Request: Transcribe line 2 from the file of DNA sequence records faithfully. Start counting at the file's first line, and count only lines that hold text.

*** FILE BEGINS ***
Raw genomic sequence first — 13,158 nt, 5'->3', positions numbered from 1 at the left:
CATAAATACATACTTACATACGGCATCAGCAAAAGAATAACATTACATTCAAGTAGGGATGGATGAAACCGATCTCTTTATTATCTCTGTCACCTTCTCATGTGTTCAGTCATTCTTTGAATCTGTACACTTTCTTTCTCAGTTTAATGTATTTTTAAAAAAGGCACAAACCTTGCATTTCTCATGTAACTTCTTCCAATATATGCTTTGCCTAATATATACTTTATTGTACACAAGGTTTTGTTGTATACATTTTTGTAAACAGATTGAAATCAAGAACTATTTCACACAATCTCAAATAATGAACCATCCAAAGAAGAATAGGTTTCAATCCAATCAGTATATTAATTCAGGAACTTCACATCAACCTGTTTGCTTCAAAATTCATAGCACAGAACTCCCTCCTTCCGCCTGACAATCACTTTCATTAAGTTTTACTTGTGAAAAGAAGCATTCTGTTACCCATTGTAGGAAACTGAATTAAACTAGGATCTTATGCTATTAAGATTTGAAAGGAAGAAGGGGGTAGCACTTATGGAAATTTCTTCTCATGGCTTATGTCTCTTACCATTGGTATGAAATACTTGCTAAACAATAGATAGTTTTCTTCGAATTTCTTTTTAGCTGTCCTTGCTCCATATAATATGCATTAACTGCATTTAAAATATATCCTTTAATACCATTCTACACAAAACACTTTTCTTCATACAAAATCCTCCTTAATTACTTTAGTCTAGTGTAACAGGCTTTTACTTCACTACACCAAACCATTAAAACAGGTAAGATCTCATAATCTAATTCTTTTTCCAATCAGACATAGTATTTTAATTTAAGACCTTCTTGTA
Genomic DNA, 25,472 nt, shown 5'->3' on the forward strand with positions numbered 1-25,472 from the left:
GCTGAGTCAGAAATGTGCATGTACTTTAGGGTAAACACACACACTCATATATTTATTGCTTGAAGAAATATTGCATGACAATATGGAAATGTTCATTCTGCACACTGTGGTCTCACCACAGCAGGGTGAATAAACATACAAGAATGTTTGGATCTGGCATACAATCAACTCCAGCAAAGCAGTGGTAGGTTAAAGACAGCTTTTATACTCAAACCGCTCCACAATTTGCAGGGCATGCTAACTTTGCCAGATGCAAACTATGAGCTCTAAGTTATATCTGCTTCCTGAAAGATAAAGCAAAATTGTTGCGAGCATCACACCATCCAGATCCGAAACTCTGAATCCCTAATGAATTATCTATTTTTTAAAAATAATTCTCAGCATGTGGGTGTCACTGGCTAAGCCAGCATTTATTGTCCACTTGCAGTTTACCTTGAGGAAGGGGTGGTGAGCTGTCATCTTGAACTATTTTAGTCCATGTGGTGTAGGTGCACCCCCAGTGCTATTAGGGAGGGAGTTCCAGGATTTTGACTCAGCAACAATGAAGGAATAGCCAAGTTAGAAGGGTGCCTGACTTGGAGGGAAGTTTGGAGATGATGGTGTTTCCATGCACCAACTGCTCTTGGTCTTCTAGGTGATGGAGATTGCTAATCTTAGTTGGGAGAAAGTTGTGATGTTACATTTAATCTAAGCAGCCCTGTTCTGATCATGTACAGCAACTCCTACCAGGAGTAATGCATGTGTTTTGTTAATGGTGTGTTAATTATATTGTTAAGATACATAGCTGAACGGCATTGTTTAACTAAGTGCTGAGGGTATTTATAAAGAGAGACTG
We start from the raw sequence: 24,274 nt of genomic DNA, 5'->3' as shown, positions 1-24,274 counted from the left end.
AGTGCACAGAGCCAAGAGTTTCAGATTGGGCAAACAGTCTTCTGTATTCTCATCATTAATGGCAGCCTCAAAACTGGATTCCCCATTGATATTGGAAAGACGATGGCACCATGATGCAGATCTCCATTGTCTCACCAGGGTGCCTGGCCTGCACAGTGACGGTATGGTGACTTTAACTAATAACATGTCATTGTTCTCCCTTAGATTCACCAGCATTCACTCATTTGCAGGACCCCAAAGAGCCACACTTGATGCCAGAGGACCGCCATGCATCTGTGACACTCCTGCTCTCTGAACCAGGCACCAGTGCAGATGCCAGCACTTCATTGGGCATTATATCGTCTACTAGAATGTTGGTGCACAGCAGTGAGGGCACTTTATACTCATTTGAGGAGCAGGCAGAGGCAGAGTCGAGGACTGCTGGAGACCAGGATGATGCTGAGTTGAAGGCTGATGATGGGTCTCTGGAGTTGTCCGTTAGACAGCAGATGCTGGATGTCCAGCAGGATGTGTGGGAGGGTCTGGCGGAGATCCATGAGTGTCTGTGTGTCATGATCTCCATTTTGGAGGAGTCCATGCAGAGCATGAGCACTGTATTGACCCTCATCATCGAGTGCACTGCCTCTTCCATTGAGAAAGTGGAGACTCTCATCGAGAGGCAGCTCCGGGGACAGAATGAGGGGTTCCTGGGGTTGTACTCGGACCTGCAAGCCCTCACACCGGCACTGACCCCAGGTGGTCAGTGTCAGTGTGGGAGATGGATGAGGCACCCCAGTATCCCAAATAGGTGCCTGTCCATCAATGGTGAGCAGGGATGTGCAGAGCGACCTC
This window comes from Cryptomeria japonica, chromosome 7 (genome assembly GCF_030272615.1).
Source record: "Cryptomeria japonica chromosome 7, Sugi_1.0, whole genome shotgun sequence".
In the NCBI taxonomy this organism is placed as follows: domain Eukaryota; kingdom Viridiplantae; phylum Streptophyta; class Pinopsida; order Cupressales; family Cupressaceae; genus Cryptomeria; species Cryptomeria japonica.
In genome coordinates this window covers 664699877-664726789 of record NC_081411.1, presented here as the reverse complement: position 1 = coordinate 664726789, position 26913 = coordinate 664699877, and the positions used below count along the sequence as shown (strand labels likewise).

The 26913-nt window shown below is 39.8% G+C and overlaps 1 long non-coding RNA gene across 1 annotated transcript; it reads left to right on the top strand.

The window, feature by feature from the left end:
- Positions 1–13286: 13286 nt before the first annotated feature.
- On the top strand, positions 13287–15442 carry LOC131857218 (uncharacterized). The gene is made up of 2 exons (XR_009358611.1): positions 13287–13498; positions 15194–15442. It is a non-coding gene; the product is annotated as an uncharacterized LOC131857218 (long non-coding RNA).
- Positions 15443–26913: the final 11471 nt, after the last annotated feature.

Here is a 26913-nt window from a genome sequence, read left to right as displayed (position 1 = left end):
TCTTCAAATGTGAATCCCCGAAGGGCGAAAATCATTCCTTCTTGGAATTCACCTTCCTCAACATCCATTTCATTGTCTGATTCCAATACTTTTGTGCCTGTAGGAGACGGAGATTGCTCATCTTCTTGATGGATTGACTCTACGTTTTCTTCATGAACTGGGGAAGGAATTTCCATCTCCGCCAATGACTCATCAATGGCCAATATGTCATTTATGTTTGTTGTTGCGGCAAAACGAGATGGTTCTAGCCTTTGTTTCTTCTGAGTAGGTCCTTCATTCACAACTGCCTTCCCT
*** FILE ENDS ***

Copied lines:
CATAAATACATACTTACATACGGCATCAGCAAAAGAATAACATTACATTCAAGTAGGGATGGATGAAACCGATCTCTTTATTATCTCTGTCACCTTCTCATGTGTTCAGTCATTCTTTGAATCTGTACACTTTCTTTCTCAGTTTAATGTATTTTTAAAAAAGGCACAAACCTTGCATTTCTCATGTAACTTCTTCCAATATATGCTTTGCCTAATATATACTTTATTGTACACAAGGTTTTGTTGTATACATTTTTGTAAACAGATTGAAATCAAGAACTATTTCACACAATCTCAAATAATGAACCATCCAAAGAAGAATAGGTTTCAATCCAATCAGTATATTAATTCAGGAACTTCACATCAACCTGTTTGCTTCAAAATTCATAGCACAGAACTCCCTCCTTCCGCCTGACAATCACTTTCATTAAGTTTTACTTGTGAAAAGAAGCATTCTGTTACCCATTGTAGGAAACTGAATTAAACTAGGATCTTATGCTATTAAGATTTGAAAGGAAGAAGGGGGTAGCACTTATGGAAATTTCTTCTCATGGCTTATGTCTCTTACCATTGGTATGAAATACTTGCTAAACAATAGATAGTTTTCTTCGAATTTCTTTTTAGCTGTCCTTGCTCCATATAATATGCATTAACTGCATTTAAAATATATCCTTTAATACCATTCTACACAAAACACTTTTCTTCATACAAAATCCTCCTTAATTACTTTAGTCTAGTGTAACAGGCTTTTACTTCACTACACCAAACCATTAAAACAGGTAAGATCTCATAATCTAATTCTTTTTCCAATCAGACATAGTATTTTAATTTAAGACCTTCTTGTA